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I have been working on a SWT-based project which is intended to be deployed as Java Web Start, and thus be used on multiple platforms.

So far I have managed to tackle the exporting problem that arises due to the system-specific libraries SWT depends on (see relevant thread). The resultant jar seems to work start fine on 32/64-bit linux and 64-bit windows, however execution fails on a Mac with the following output:

$ java -jar dist/test.jar 
Adding { file:/Volumes/LaCie/ChiBE_Local/swt/swt-cocoa-macosx-x86_64-3.6.1.jar } to the classpath
***WARNING: Display must be created on main thread due to Cocoa restrictions.
Exception in thread "main" java.lang.reflect.InvocationTargetException
   at sun.reflect.NativeMethodAccessorImpl.invoke0(Native Method)
   at sun.reflect.NativeMethodAccessorImpl.invoke(
   at sun.reflect.DelegatingMethodAccessorImpl.invoke(
   at java.lang.reflect.Method.invoke(
   at org.eclipse.jdt.internal.jarinjarloader.JarRsrcLoader.main(
Caused by: java.lang.ExceptionInInitializerError
   at org.gvt.MarqueeZoomTool.<init>(
   at org.gvt.action.MarqueeZoomToolAction$1.<init>(
   at org.gvt.action.MarqueeZoomToolAction.createTool(
   at org.gvt.action.AbstractGEFToolAction.<init>(
   at org.gvt.action.MarqueeZoomToolAction.<init>(
   at org.gvt.TopMenuBar.createBarMenu(
   at org.gvt.ChisioMain.createMenuManager(
   at org.eclipse.jface.window.ApplicationWindow.addMenuBar(
   at org.gvt.ChisioMain.main(
   at org.gvt.RuntimeMain.main(
   ... 5 more
Caused by: org.eclipse.swt.SWTException: Invalid thread access
   at org.eclipse.swt.SWT.error(Unknown Source)
   at org.eclipse.swt.SWT.error(Unknown Source)
   at org.eclipse.swt.SWT.error(Unknown Source)
   at org.eclipse.swt.widgets.Display.error(Unknown Source)
   at org.eclipse.swt.widgets.Display.createDisplay(Unknown Source)
   at org.eclipse.swt.widgets.Display.create(Unknown Source)
   at<init>(Unknown Source)
   at org.eclipse.swt.widgets.Display.<init>(Unknown Source)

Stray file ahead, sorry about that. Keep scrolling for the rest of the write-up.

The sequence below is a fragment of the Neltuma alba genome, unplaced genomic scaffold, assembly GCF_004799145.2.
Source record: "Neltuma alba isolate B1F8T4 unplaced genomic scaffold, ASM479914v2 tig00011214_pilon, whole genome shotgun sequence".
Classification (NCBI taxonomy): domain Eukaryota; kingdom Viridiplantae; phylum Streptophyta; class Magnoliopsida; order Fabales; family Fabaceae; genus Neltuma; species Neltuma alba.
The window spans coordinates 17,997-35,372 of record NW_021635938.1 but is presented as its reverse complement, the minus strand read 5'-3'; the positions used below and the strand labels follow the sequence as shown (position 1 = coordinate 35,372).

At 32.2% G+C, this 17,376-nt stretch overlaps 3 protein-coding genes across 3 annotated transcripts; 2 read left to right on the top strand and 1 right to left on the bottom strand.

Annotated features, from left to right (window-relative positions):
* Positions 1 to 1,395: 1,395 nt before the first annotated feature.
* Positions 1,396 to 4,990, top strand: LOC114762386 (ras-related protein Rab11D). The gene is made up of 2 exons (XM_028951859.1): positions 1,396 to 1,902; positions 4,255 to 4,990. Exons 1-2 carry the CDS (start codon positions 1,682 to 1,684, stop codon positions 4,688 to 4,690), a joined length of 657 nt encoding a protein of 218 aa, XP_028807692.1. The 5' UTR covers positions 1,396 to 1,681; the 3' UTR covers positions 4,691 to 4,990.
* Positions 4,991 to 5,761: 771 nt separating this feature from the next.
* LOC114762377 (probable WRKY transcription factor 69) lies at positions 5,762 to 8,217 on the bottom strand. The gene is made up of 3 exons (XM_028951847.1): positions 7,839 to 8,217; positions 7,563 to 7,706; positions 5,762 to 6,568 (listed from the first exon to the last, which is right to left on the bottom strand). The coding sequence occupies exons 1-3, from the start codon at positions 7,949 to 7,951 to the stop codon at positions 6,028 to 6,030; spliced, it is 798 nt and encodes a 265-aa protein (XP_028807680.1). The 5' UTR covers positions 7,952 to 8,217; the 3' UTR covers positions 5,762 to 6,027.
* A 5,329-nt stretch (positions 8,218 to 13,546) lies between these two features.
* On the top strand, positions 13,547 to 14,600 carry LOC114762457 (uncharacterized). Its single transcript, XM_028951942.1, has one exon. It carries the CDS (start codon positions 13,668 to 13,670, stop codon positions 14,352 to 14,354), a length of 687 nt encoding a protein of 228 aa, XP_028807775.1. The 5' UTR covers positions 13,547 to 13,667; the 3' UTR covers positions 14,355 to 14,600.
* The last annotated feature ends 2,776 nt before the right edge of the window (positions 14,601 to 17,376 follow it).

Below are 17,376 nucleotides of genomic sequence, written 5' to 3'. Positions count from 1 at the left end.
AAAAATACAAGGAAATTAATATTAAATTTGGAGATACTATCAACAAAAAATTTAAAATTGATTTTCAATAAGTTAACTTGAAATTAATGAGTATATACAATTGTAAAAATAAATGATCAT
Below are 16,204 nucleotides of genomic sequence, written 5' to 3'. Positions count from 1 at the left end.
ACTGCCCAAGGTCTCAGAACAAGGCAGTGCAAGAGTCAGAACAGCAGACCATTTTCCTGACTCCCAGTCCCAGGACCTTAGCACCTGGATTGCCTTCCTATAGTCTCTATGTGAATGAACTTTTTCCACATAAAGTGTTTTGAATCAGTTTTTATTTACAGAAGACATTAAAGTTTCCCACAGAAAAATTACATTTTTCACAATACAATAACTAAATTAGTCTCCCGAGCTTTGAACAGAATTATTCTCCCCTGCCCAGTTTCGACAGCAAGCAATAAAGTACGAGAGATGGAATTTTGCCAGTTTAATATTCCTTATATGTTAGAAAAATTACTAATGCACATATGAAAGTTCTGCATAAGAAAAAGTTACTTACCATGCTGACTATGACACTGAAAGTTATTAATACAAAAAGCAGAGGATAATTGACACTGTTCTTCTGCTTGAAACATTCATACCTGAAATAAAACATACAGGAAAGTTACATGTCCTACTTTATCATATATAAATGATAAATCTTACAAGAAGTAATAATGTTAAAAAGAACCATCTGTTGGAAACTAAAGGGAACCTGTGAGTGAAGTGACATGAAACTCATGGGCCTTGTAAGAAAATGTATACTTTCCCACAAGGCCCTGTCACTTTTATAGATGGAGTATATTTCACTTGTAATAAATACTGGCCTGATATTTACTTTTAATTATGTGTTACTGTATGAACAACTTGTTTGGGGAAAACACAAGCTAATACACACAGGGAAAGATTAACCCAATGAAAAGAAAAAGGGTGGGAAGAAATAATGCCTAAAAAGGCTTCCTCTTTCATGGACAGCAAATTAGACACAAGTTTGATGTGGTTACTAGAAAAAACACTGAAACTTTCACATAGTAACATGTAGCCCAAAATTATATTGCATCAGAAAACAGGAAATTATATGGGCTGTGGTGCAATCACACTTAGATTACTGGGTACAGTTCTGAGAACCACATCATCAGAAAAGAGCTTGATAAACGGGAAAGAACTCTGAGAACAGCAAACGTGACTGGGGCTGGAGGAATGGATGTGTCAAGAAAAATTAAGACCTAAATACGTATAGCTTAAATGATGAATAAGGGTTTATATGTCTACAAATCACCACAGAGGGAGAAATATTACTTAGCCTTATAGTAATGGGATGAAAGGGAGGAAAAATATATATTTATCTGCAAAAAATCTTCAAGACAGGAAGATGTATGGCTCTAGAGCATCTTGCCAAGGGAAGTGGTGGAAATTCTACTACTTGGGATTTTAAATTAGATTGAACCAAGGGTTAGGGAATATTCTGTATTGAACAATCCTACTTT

at org.eclipse.swt.widgets.Display.<init>(Unknown Source)
   at org.eclipse.swt.widgets.Display.getDefault(Unknown Source)
   at org.eclipse.swt.widgets.Display$ Source)
   at Source)
   at<init>(Unknown Source)
   at<init>(Unknown Source)
   at org.eclipse.draw2d.Cursors.<clinit>(
   ... 16 more

I have checked a number of relevant threads: (Can't get SWT Display on Mac OS X, Problems With SWT on Mac) as well as the UI Thread entry on the SWT FAQ and tutorials such as Bringing your Java App to Mac and Deploying SWT applications on Mac OSX.

It's my understanding that the problem originates from thread handling on Mac OSX, and I should try to implement the JVM argument -XstartOnFirstThread at the execution. Is this right?

Assuming that my understanding of the problem is accurate, I am a bit confused as this software is intended to be cross-platform and run on javaws. Do I need to create an info.plist file, if so where in the package and how, otherwise how can I "conditionally" pass that argument to JVM at the time of execution?

Thanks in advance,

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2 Answers 2

up vote 30 down vote accepted

Yes, you will definitely need -XstartOnFirstThread to get this working on Mac OS X. Since it's a VM parameter, you can only specify it when launching your application, so detecting the OS from you code and setting it if it's Mac OS X is not possible. The solution on the Eclipse site creates a proper Mac OS X My, which is platform specific and, again, not feasible in your case.

However, I just tried running an Eclipse RCP application on Windows XP with the -XstartOnFirstThread argument specified, and it didn't complain at all. This means that you can specify this argument in your JNLP file and presumably it will be ignored on all other platforms and picked up on Mac OS X.